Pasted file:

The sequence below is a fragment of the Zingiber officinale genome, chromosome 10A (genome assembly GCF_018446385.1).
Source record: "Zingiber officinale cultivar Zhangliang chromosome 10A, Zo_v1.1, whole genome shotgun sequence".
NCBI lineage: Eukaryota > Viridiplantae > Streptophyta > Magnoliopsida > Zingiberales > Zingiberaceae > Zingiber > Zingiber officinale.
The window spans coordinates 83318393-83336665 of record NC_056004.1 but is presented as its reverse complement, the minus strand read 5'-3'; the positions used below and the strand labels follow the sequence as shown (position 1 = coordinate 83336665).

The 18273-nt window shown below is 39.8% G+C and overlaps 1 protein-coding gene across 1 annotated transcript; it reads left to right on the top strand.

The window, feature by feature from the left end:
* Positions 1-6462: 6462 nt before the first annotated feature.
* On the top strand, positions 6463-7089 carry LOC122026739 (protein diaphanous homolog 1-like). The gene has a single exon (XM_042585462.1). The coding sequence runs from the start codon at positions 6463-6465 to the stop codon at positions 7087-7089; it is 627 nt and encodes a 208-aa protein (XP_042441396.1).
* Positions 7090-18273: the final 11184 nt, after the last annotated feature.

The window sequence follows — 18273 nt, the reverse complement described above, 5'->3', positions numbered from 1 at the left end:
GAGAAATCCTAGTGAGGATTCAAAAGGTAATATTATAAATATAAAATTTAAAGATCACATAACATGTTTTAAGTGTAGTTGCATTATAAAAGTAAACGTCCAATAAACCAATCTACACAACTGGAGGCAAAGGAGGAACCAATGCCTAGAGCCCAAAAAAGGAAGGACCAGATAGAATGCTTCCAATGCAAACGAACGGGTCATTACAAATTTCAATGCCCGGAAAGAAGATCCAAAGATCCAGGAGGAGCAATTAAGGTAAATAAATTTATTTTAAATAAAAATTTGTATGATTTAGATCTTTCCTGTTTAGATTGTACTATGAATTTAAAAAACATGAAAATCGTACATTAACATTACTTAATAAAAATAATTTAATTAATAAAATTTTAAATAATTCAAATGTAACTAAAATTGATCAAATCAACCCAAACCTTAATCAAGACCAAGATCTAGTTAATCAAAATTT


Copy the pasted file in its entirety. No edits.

The sequence below is a fragment of the Zingiber officinale genome, chromosome 10A (genome assembly GCF_018446385.1).
Source record: "Zingiber officinale cultivar Zhangliang chromosome 10A, Zo_v1.1, whole genome shotgun sequence".
NCBI lineage: Eukaryota > Viridiplantae > Streptophyta > Magnoliopsida > Zingiberales > Zingiberaceae > Zingiber > Zingiber officinale.
The window spans coordinates 83318393-83336665 of record NC_056004.1 but is presented as its reverse complement, the minus strand read 5'-3'; the positions used below and the strand labels follow the sequence as shown (position 1 = coordinate 83336665).

The 18273-nt window shown below is 39.8% G+C and overlaps 1 protein-coding gene across 1 annotated transcript; it reads left to right on the top strand.

The window, feature by feature from the left end:
* Positions 1-6462: 6462 nt before the first annotated feature.
* On the top strand, positions 6463-7089 carry LOC122026739 (protein diaphanous homolog 1-like). The gene has a single exon (XM_042585462.1). The coding sequence runs from the start codon at positions 6463-6465 to the stop codon at positions 7087-7089; it is 627 nt and encodes a 208-aa protein (XP_042441396.1).
* Positions 7090-18273: the final 11184 nt, after the last annotated feature.

The window sequence follows — 18273 nt, the reverse complement described above, 5'->3', positions numbered from 1 at the left end:
GAGAAATCCTAGTGAGGATTCAAAAGGTAATATTATAAATATAAAATTTAAAGATCACATAACATGTTTTAAGTGTAGTTGCATTATAAAAGTAAACGTCCAATAAACCAATCTACACAACTGGAGGCAAAGGAGGAACCAATGCCTAGAGCCCAAAAAAGGAAGGACCAGATAGAATGCTTCCAATGCAAACGAACGGGTCATTACAAATTTCAATGCCCGGAAAGAAGATCCAAAGATCCAGGAGGAGCAATTAAGGTAAATAAATTTATTTTAAATAAAAATTTGTATGATTTAGATCTTTCCTGTTTAGATTGTACTATGAATTTAAAAAACATGAAAATCGTACATTAACATTACTTAATAAAAATAATTTAATTAATAAAATTTTAAATAATTCAAATGTAACTAAAATTGATCAAATCAACCCAAACCTTAATCAAGACCAAGATCTAGTTAATCAAAATTT